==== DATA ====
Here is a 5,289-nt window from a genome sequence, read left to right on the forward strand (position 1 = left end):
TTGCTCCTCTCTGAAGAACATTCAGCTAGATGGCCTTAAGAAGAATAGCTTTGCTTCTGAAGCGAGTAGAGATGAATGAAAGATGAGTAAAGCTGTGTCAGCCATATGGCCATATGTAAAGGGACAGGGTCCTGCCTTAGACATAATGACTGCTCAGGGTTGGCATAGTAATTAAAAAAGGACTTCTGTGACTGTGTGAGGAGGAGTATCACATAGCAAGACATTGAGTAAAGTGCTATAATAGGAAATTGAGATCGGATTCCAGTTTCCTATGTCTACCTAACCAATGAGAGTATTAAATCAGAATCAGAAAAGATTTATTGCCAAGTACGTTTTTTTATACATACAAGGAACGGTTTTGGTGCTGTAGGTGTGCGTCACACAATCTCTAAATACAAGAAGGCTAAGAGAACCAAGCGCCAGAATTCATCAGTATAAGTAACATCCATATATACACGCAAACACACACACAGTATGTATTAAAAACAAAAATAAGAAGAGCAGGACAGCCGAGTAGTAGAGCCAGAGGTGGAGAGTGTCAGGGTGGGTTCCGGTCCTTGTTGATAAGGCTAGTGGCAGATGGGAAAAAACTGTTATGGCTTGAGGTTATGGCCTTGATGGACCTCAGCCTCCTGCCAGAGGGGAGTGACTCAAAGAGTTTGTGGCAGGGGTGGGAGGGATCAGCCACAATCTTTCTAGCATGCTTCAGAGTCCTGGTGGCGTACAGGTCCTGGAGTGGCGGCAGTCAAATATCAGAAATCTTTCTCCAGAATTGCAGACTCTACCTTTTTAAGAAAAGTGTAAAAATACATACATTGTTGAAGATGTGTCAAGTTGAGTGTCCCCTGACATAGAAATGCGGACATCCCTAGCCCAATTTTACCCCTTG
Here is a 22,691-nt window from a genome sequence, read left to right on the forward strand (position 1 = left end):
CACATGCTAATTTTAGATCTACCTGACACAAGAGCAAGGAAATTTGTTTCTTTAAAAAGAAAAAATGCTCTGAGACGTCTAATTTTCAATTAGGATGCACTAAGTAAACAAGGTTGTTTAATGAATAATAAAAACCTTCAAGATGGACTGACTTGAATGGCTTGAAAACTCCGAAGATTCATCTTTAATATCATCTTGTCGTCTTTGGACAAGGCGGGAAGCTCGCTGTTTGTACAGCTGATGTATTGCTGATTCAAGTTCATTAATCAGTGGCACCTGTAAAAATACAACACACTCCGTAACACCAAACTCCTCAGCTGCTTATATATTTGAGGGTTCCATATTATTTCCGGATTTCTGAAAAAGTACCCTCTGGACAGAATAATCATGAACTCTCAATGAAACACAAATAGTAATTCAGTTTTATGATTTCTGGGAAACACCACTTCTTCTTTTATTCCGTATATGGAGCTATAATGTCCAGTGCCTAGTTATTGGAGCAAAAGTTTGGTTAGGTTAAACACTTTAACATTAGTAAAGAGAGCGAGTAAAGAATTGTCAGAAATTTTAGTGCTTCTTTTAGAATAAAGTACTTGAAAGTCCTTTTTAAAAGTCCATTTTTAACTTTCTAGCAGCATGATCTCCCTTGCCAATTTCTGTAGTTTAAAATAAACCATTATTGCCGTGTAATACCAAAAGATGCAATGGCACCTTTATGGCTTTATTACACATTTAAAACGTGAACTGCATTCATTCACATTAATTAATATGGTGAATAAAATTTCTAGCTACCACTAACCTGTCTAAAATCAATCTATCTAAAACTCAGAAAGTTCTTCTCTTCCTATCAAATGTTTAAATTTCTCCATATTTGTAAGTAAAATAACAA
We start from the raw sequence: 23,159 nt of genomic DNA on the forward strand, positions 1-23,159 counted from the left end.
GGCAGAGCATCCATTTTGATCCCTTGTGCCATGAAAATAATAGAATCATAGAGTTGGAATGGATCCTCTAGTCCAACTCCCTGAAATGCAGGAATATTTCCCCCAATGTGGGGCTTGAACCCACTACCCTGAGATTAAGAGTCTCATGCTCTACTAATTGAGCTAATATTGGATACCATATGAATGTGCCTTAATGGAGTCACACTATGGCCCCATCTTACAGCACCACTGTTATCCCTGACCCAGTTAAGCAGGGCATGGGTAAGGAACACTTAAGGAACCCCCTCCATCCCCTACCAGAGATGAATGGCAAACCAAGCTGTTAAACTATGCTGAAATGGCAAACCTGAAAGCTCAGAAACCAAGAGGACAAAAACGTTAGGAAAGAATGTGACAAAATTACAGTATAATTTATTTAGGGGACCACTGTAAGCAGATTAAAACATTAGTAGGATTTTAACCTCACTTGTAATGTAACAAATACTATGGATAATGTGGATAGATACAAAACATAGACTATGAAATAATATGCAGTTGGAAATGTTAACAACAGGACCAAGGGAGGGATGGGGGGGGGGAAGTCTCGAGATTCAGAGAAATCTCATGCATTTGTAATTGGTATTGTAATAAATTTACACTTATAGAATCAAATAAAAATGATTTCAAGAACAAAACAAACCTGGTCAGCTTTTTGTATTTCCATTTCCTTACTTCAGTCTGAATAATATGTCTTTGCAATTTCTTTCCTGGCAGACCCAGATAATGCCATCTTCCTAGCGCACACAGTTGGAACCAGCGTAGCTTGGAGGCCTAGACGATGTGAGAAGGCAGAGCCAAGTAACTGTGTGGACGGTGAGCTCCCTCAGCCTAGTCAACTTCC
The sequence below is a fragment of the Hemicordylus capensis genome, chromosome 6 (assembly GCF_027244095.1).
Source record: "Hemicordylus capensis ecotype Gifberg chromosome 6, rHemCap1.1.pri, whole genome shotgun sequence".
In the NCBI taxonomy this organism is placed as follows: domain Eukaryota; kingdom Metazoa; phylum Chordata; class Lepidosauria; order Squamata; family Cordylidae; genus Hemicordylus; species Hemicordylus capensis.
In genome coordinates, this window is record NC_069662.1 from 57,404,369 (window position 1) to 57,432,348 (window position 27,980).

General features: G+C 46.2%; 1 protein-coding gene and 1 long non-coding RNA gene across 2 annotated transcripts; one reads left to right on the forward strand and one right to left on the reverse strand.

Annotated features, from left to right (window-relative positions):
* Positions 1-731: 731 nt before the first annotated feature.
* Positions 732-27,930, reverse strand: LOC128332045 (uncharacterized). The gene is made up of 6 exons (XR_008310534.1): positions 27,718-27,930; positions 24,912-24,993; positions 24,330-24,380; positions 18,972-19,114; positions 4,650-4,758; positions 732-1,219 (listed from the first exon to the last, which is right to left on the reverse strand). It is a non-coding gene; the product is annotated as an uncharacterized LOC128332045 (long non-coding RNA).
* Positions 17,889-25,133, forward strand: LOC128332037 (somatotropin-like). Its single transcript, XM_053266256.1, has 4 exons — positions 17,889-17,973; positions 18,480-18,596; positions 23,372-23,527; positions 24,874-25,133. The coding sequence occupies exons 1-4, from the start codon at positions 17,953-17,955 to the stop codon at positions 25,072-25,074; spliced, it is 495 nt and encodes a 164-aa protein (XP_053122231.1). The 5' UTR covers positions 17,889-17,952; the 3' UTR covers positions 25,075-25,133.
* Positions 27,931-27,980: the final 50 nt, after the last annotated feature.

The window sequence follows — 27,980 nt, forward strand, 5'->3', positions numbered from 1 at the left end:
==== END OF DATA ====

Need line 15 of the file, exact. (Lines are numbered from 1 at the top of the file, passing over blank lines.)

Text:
* Positions 17,889-25,133, forward strand: LOC128332037 (somatotropin-like). Its single transcript, XM_053266256.1, has 4 exons — positions 17,889-17,973; positions 18,480-18,596; positions 23,372-23,527; positions 24,874-25,133. The coding sequence occupies exons 1-4, from the start codon at positions 17,953-17,955 to the stop codon at positions 25,072-25,074; spliced, it is 495 nt and encodes a 164-aa protein (XP_053122231.1). The 5' UTR covers positions 17,889-17,952; the 3' UTR covers positions 25,075-25,133.